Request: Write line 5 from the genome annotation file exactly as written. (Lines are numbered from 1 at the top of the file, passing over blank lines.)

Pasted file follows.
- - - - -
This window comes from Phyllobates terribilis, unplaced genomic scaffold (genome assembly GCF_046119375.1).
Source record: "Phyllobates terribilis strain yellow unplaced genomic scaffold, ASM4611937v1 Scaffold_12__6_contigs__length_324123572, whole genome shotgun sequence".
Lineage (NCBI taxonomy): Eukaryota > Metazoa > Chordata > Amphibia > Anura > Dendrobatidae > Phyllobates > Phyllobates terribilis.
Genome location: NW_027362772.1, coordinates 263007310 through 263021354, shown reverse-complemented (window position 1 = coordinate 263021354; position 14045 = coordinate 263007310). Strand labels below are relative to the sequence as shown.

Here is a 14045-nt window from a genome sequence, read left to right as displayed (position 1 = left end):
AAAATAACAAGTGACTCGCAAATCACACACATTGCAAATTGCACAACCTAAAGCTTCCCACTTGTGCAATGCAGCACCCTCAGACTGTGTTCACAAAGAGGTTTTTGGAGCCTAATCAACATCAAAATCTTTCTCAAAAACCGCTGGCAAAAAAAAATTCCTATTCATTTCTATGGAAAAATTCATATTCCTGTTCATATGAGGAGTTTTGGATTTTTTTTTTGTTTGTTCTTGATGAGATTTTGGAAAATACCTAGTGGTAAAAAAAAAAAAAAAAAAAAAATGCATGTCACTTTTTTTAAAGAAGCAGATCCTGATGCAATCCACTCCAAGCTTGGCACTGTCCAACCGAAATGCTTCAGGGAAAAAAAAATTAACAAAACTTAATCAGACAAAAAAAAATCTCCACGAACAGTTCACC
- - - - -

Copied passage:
Here is a 14045-nt window from a genome sequence, read left to right as displayed (position 1 = left end):